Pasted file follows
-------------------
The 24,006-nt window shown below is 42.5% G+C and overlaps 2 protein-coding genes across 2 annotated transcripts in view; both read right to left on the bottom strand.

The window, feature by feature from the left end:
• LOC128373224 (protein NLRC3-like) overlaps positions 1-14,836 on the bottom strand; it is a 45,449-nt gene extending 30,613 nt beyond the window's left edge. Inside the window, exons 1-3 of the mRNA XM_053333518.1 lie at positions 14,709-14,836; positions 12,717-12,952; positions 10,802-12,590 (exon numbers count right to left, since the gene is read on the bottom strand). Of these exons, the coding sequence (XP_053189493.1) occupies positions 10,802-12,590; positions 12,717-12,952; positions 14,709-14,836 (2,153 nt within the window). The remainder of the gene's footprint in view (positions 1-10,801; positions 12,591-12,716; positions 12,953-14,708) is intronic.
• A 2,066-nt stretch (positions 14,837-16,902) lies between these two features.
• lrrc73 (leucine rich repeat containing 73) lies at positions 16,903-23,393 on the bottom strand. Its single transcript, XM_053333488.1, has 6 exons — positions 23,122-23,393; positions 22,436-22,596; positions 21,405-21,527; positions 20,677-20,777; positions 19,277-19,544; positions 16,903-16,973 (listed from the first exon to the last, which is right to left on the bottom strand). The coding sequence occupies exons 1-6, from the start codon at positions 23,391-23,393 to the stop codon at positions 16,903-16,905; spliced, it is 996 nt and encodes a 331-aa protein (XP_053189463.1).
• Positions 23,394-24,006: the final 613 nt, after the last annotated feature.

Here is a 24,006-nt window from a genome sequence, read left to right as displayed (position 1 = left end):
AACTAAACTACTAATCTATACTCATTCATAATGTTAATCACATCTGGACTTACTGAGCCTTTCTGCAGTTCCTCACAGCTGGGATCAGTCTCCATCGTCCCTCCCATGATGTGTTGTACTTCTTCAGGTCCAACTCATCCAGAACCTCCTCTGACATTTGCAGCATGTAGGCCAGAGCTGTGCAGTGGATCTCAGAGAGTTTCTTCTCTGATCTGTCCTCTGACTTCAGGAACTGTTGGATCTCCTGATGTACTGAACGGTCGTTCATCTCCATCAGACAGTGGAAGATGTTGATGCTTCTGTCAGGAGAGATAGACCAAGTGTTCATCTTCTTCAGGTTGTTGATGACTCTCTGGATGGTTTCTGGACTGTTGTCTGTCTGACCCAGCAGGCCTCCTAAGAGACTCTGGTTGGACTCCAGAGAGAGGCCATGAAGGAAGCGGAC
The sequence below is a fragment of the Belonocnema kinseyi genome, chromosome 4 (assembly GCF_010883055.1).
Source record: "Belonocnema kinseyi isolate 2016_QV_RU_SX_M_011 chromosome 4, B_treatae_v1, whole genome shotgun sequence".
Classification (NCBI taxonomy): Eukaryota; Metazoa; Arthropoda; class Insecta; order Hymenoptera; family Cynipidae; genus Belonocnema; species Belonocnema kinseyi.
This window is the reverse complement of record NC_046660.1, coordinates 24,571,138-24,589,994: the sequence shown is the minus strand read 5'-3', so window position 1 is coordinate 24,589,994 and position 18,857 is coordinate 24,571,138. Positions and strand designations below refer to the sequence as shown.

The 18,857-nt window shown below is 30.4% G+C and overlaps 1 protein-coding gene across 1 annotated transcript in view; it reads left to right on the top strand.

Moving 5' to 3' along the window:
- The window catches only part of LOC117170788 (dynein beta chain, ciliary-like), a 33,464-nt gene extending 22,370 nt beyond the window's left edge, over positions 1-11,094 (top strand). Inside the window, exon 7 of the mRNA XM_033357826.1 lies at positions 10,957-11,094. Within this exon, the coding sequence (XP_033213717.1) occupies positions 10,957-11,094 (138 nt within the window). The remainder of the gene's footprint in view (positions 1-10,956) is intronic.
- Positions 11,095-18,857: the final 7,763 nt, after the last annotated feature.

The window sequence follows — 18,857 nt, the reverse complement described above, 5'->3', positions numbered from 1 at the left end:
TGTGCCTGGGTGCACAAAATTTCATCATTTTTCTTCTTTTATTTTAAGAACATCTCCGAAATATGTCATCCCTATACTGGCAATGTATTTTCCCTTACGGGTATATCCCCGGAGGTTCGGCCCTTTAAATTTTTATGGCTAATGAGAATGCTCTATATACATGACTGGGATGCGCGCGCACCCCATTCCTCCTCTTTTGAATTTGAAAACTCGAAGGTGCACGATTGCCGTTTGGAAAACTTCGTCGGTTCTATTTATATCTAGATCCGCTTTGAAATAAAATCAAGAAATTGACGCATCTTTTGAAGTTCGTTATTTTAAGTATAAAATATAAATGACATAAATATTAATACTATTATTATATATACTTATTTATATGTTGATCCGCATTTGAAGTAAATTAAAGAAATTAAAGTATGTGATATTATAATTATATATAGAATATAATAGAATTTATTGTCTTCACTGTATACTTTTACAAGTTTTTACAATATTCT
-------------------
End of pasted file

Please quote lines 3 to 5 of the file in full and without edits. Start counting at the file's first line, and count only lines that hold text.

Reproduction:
• LOC128373224 (protein NLRC3-like) overlaps positions 1-14,836 on the bottom strand; it is a 45,449-nt gene extending 30,613 nt beyond the window's left edge. Inside the window, exons 1-3 of the mRNA XM_053333518.1 lie at positions 14,709-14,836; positions 12,717-12,952; positions 10,802-12,590 (exon numbers count right to left, since the gene is read on the bottom strand). Of these exons, the coding sequence (XP_053189493.1) occupies positions 10,802-12,590; positions 12,717-12,952; positions 14,709-14,836 (2,153 nt within the window). The remainder of the gene's footprint in view (positions 1-10,801; positions 12,591-12,716; positions 12,953-14,708) is intronic.
• A 2,066-nt stretch (positions 14,837-16,902) lies between these two features.
• lrrc73 (leucine rich repeat containing 73) lies at positions 16,903-23,393 on the bottom strand. Its single transcript, XM_053333488.1, has 6 exons — positions 23,122-23,393; positions 22,436-22,596; positions 21,405-21,527; positions 20,677-20,777; positions 19,277-19,544; positions 16,903-16,973 (listed from the first exon to the last, which is right to left on the bottom strand). The coding sequence occupies exons 1-6, from the start codon at positions 23,391-23,393 to the stop codon at positions 16,903-16,905; spliced, it is 996 nt and encodes a 331-aa protein (XP_053189463.1).